As their name suggests, “diggers” are like miners. Plunging deep into the bowels of music, they unearth nuggets to share with the world. We meet some of those who pan for gold in the music of yesteryear for a better understanding of how they work and to get to the bottom of most recent developments.
For a long time “digging” was the preserve of collectors who tried to preserve musical heritage buried deep on antediluvian disks of black wax. At the dawn of club culture, “digger” became a sort of badge of honour, self-proclaimed by DJs who knew how to exhume and re-cut gems of sound for the dancefloor. But the rights of artists and producers were not always respected; passion for a particular title sometimes took precedence over the rights of their creators and producers. Today, with the world just a click away, “diggers” have become like archaeologists 3.0, needing to combine their love of a groove with expertise in ethnomusicology and music law.
Ear and flair
Deni Shain, whose name has been attached to the compilations Space Echo and Bitori (Cape Verde), Pop Makossa (Cameroon) and, since 2018, to his label Atangana Records, has been digging for a decade. “I started in Portugal,” he says. “I had a residency at Musicbox, a club in Lisbon. When I came out at 6 am, I’d rush over to the Feira da Ladra, the local flea market, where Cape Verdeans and Haitians were selling their family 45s” he remembers. “That’s how you build your collection, your sound fingerprint”. His love of music and meeting new people did the rest. “It’s a real job,” he continues: “You have to have an ear and flair because you need to find good titles then track down the rightsholders. If you want to turn them into a compilation to sell, you have to find the producers as well as the artists”. In the age of the internet, this treasure hunt might seem simpler, but, as far as he’s concerned, nothing beats “being out there on the ground, word of mouth or even luck”.
Sometimes the rightsholders themselves call upon the expertise of these archivists. Based in Pointe-à-Pitre (Guadeloupe) since 2019, Deni Shain is digitising the catalogue of the legendary Guadeloupean producer, singer and songwriter Henri Debs, who died seven years ago. “His son Ryko restored his studio and wanted to archive his father’s recordings (400 albums and 300 45s),” the DJ tells us. “The notion of heritage is important here. Being surrounded by all these records is a real treat for a digger”. As a good activist, this DJ – who now works as a duo alongside DJ After as part of the KalBass Sound-System – is planning an audio-visual counterpart, a series of documentaries and audio-books to expand his restoration work, and the next release from his label, Mizik La Ka Dansé, is a compilation of biguine-latin rhythms from the Debs catalogue.
Mizik La Ka Dansé
The Indiana Jones of music
But how many titles are sitting on a shelf, just waiting for someone to trace back their rights genealogy so they can be “cleared” for use? There’s no shortage of stories on the subject. Page after page could be written about respectful diggers, artists and producers cheated by unscrupulous “fans”, and funny anecdotes, “even if the sums at stake are rarely huge,” as Étienne Tron points out. The DJ, producer and manager of the Secousse label makes it clear that the rights of creators and producers are better taken into account now than in the past: “As the internet globalises even the smallest release in an instant, you can’t do whatever you like any more. Everyone knows about everything now. Labels like Soundway and Honest Jon’s have also helped raise the bar in terms of content and respecting people’s rights, as well as sound quality, which has had a positive impact on the small digger community”.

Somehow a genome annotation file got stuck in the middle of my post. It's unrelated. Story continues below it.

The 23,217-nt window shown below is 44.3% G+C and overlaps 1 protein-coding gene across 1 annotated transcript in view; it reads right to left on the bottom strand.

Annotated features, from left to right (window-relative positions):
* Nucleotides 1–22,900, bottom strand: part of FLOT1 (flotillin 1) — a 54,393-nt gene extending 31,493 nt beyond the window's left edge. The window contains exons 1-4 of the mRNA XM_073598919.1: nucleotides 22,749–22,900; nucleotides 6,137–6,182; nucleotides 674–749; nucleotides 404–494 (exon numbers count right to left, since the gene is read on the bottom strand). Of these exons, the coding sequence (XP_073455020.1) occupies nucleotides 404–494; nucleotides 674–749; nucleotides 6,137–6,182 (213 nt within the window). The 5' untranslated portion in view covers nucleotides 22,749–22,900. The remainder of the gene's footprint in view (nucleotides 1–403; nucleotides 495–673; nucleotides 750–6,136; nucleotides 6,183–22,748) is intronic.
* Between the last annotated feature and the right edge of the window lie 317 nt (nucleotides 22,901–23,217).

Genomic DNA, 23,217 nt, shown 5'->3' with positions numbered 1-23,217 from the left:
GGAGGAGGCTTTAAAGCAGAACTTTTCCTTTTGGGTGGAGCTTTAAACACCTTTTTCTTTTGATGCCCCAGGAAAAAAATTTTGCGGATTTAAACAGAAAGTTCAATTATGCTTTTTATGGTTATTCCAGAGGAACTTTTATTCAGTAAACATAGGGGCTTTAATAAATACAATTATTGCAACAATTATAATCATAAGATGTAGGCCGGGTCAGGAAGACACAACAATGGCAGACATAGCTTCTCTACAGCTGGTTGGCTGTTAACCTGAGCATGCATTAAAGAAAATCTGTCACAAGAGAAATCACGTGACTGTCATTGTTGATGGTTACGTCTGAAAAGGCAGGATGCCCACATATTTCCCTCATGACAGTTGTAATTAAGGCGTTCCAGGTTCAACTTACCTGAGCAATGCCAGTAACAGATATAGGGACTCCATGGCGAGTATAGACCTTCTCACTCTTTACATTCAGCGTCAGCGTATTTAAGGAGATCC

Neba Solo. Hymne de la CAN 2002
He admits spending several thousand euros on digitising, mastering and lacquering for each release, the three steps to ensuring maximum sound reproduction. “It’s an investment that can’t be recovered in six months. Fortunately, our releases are sold over much longer periods,” he adds, mentioning two of his bestsellers that are continuing to sell: the reissue of the maxi Propriété Privée by the Congolese Sammy Massamba and the anthem written by the Malian balafonist Neba Solo for the 2002 African Cup of Nations.
At the beginning of the summer, Étienne Tron released Nduzangou, a track written in 2015 by the Comorian singer Zaza. “She’s an artist who provides the soundtrack to weddings alongside Zile, a musician and producer. I discovered her through her videos, some of which have had more than a million and a half views. When I wanted to get in touch with her, I tried everywhere in the Comoros, before finding her in Île-de-France through a contact,” he says.
Zaza - Nduzangou
Orient Resonance (L’Orient Sonore)
From Beirut, Kamal Kassar, a “lawyer, music lover and musician”, as he describes himself, tries to revive “forgotten classics”. While he understands the term “digger”, he thinks his own work – started in 2009 by the AMAR Foundation, dedicated to Archiving and Researching Arab Music – is different, more comprehensive: “This music, which had its heyday between 1850 and 1930, must not disappear. We publish one or two box sets a year (Dist. L’Autre Distribution), accompanied by well-documented booklets, and broadcast several podcasts in Arabic, transcribed into English via our website. We also support young groups interested in this music, which we record and broadcast,” explains the man who is also the curator of the “L’Orient Sonore” [Orient Resonance] exhibition at the MuCEM in Marseille until 4 January. Alongside the sixty or so 78s from the foundation’s collection, audio-visual recordings of a dozen Eastern oral musical traditions threatened with extinction are presented in the form of giant installations.
Some website to adventure yourself in the diggers’ world :
© photo : Les Mains Noires